Objectives: We sought to describe health care resource utilization (HCRU), including hospitalizations, health care professional (HCP) visits, and device utilization, for children with SMA type 1 (SMA1) in Japan.
Background: SMA1, a rare, genetic neuromuscular disease that causes loss of both voluntary motor and bulbar functions, is usually fatal by 2 years of age if untreated. HCRU data on hospitalizations and ongoing standard multi-disciplinary care for SMA1 are sparse.
Methods: An online survey was disseminated by the principal investigator and a patient advocacy group (Japan Network for Spinal Muscular Atrophy) from 10/2020–3/2021. Eligible respondents were voluntary non-HCP adult caregivers of patients with SMA type 1, 2, or 3 in Japan. Respondents reported HCRU data over the past 6 months.
Results: As of March 5, 2021, 48 caregivers (mean age, 38.7 years) managing 50 patients with SMA1 responded. During their lifetimes, 28 patients (56%) underwent gastrostomy and 28 (56%) underwent tracheostomy. Median durations of hospital stays were 17 days for gastrostomy and 35 days for tracheostomy. Within the past 6 months, 37 patients (74%) spent at least one night in the hospital (average number of stays, 2.43; average duration of stay, 5.89 days). Forty-eight patients (96%) visited a pediatrician within the past 6 months, the majority (62.9%) being in a hospital setting, with 59.1% reporting monthly visits. Other frequently reported HCP visits were to physiotherapists (82% of cases), non-specialist nurses (76%), and occupational therapists (58%). Frequently used devices or equipment included suction machines (80% of cases), cough-assist machines (60%), breathing machines (54%), wheelchairs (66%), sitting retainers (66%), and gastric feeding tubes (64%).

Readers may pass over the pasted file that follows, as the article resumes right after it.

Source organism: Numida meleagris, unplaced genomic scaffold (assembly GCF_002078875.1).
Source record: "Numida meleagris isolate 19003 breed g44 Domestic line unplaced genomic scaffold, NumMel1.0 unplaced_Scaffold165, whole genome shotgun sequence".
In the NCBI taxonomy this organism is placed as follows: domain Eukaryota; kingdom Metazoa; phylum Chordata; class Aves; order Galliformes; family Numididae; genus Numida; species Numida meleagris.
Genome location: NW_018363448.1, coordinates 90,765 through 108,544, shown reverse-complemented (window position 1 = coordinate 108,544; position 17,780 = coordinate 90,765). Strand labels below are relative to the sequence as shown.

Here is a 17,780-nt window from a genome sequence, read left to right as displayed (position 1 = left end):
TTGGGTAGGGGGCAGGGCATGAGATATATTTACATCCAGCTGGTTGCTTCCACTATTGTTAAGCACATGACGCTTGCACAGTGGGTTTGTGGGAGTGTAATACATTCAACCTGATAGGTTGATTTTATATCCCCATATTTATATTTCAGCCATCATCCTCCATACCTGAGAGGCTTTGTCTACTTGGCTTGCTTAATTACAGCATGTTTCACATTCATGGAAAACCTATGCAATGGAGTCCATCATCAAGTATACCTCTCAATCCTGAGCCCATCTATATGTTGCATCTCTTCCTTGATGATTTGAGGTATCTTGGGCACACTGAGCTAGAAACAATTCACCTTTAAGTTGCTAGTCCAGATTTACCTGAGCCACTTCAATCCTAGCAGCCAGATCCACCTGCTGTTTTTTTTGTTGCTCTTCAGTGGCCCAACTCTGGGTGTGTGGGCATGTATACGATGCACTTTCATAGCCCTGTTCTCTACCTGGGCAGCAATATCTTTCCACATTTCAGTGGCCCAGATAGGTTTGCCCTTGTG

Conclusions: SMA1 in Japan is associated with substantial HCRU, highlighting the need for ongoing multi-disciplinary care for these patients. Early diagnosis, facilitated by newborn screening and timely intervention with disease-modifying treatment, may reduce these burdens and associated costs.